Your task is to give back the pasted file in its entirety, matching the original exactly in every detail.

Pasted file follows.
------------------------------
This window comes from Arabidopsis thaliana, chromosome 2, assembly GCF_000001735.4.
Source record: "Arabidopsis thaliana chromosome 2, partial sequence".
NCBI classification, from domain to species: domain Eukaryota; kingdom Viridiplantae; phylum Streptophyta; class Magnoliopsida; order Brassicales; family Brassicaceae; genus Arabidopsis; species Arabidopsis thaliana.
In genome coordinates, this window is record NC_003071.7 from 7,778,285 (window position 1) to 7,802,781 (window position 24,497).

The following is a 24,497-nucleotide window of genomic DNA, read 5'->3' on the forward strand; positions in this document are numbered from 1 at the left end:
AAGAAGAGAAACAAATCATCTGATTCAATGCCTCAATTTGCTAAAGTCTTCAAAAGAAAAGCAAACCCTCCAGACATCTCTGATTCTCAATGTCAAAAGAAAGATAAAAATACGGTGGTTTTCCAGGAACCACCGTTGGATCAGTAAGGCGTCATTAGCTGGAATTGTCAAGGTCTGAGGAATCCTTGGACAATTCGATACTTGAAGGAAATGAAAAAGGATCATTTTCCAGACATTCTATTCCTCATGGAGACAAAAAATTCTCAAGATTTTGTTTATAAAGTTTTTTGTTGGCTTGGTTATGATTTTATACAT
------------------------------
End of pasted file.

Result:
This window comes from Arabidopsis thaliana, chromosome 2, assembly GCF_000001735.4.
Source record: "Arabidopsis thaliana chromosome 2, partial sequence".
NCBI classification, from domain to species: domain Eukaryota; kingdom Viridiplantae; phylum Streptophyta; class Magnoliopsida; order Brassicales; family Brassicaceae; genus Arabidopsis; species Arabidopsis thaliana.
In genome coordinates, this window is record NC_003071.7 from 7,778,285 (window position 1) to 7,802,781 (window position 24,497).

The following is a 24,497-nucleotide window of genomic DNA, read 5'->3' on the forward strand; positions in this document are numbered from 1 at the left end:
AAGAAGAGAAACAAATCATCTGATTCAATGCCTCAATTTGCTAAAGTCTTCAAAAGAAAAGCAAACCCTCCAGACATCTCTGATTCTCAATGTCAAAAGAAAGATAAAAATACGGTGGTTTTCCAGGAACCACCGTTGGATCAGTAAGGCGTCATTAGCTGGAATTGTCAAGGTCTGAGGAATCCTTGGACAATTCGATACTTGAAGGAAATGAAAAAGGATCATTTTCCAGACATTCTATTCCTCATGGAGACAAAAAATTCTCAAGATTTTGTTTATAAAGTTTTTTGTTGGCTTGGTTATGATTTTATACAT